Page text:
I think Rudy has done a pretty good job, was an excellent and successful prosecutor, and an excellent mayor.

      Why don’t you say something on the merits rather than calling people names?

      1. “Why don’t you say something on the merits rather than calling people names?”

        Accusing someone else of being senile is at least as substantive as “part of the Alinsky playbook”.

      2. I didn’t say he was senile. I said he lacked common sense, which he very clearly does. And his deposition will be well worth the price of admission because he’s going to have to explain the blatant falsehoods he repeatedly made.

        But NtoJ is right; the raw silliness in invoking Allinsky pretty much disqualifies you from being taken seriously.

        1. Given Alinsky is the evil mastermind behind all things Left, this is what I find strange : For every one mention of his name by a Lefty there’s probably a thousand from the Right. Hell, I admit finally looking up the guy’s name only after the fourth or fifth I heard his ghost controls all I say or do.

          Someone willing to devote a lifetime to the effort should categorize & catalog all the Right-wing fetishes, of which Alinsky is one of the more bizarre. The collection would probably run to a dozen volumes at least, since today’s Right rivals the most primitive stone-age tribe in all its voodoo tics and totem obsessions.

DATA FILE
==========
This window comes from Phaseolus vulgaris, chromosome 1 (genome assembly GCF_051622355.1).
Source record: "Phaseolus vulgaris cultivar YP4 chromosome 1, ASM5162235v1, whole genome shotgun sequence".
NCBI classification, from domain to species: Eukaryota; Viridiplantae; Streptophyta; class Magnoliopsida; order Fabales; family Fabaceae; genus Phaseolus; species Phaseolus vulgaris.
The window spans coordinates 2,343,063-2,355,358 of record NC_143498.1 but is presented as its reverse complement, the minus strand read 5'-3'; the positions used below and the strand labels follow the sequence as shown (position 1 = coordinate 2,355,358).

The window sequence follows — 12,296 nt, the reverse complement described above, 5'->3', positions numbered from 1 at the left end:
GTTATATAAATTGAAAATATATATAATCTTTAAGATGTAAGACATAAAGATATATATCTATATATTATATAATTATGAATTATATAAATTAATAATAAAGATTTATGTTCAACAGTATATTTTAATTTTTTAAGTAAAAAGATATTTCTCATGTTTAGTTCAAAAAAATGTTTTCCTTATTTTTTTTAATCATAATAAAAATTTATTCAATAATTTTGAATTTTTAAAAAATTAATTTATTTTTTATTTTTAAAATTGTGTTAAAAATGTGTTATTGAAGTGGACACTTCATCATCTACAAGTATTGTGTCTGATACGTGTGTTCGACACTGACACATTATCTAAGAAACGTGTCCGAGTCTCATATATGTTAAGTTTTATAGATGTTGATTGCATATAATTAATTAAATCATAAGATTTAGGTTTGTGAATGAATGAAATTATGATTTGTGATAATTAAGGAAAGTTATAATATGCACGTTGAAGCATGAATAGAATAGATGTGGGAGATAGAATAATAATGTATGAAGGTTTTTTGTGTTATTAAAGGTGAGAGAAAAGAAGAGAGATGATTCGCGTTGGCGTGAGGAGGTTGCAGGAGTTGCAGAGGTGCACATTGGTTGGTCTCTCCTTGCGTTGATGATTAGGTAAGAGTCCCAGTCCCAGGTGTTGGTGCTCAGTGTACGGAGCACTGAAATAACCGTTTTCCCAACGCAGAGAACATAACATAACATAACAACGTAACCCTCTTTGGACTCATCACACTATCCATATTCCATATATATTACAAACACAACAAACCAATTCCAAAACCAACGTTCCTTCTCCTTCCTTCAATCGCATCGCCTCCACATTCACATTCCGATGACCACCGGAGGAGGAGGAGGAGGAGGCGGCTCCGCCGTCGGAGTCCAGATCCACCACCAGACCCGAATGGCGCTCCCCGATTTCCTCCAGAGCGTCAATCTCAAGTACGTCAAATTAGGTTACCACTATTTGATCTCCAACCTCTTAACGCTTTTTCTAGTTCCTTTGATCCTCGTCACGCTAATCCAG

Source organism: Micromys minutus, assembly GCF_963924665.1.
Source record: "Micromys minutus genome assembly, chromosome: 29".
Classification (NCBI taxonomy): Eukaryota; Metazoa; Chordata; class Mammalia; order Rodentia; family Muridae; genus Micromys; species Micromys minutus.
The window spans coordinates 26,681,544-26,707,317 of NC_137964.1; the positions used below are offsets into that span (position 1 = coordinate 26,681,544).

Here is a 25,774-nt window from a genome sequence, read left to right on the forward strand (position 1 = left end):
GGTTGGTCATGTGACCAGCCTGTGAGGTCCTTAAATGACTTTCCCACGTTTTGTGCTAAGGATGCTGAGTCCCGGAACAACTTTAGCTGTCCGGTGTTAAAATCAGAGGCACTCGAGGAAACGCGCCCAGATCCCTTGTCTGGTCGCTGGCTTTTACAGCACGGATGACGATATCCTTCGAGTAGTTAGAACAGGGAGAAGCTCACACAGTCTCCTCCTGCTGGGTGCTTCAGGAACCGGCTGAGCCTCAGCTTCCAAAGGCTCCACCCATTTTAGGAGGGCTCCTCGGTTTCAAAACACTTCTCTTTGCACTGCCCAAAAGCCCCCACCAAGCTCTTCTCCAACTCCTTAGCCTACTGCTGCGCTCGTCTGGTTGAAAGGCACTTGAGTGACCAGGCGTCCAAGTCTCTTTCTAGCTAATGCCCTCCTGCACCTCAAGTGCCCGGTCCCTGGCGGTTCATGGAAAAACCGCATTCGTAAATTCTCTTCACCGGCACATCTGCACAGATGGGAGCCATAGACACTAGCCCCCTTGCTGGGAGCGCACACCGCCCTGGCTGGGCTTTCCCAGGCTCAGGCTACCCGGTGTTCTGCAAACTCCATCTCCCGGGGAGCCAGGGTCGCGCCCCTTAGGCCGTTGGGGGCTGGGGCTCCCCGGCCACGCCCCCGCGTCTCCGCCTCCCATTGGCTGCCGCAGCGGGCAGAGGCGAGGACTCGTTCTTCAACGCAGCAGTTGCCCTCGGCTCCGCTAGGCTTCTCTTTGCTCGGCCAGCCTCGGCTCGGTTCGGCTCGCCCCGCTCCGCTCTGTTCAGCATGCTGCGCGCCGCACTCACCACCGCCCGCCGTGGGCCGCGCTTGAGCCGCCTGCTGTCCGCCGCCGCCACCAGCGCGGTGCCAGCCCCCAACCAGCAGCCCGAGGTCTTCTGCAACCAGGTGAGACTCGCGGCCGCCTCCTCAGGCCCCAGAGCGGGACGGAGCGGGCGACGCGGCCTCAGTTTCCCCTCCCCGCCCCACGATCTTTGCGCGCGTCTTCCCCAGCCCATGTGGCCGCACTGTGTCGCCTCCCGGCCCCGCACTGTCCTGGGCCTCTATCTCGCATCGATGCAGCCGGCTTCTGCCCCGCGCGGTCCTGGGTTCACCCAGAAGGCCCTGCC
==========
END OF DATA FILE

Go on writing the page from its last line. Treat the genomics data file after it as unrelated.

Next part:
2. Do you think that it’s closer to 1 in 10,000 or 1 in 100,000? That is, mentions of the “Alinsky playbook” by conservatives vs. actually having read anything Alinsky wrote?

          1. I guess the irony of using Alinsky techniques to attempt to discredit those who assert the employment of Alinsky techniques is lost on you guys.

            Krychek_2, your reading comprehension is poor. I didn’t say you said he was senile.

            grb, can you possibly exaggerate any more?

            1. Actually, it’s the Gingrich playbook, from his GOPAC days.

  17. I’m just interested to see the distinction made between this and the Covington case. If you don’t recall, a bunch of media companies tried to get a bunch of kids killed (and almost did get them expelled) by painting them as horrifically evil people while they were just standing there. When a libel suit came forth, a judge bent over backwards to dismiss the case in a preliminary motion. Most prominent in my recollection, he stated that the word “swarmed” was opinion and could not be defamatory in any circumstances. It was so absurd that he actually granted a motion for reconsideration after the public outrage.

    These kids, who by any definition are quintessential private citizens, was only granted justice due to the public outcry despite the case being a textbook example.

    On the other hand, as a public entity, Dominion doesn’t just have to prove Guiliani was wrong, but that he was knowingly lying. This is generally a near-impossible standard unless someone goes on a supervillain rant. However, I can’t help but suspect that they will get far more traction in the courts.

    1. The big difference here is that Giuliani told a completely different story to the federal courts than he did to the media. The best way to prove someone knowingly lied is that he told a very different story to someone else.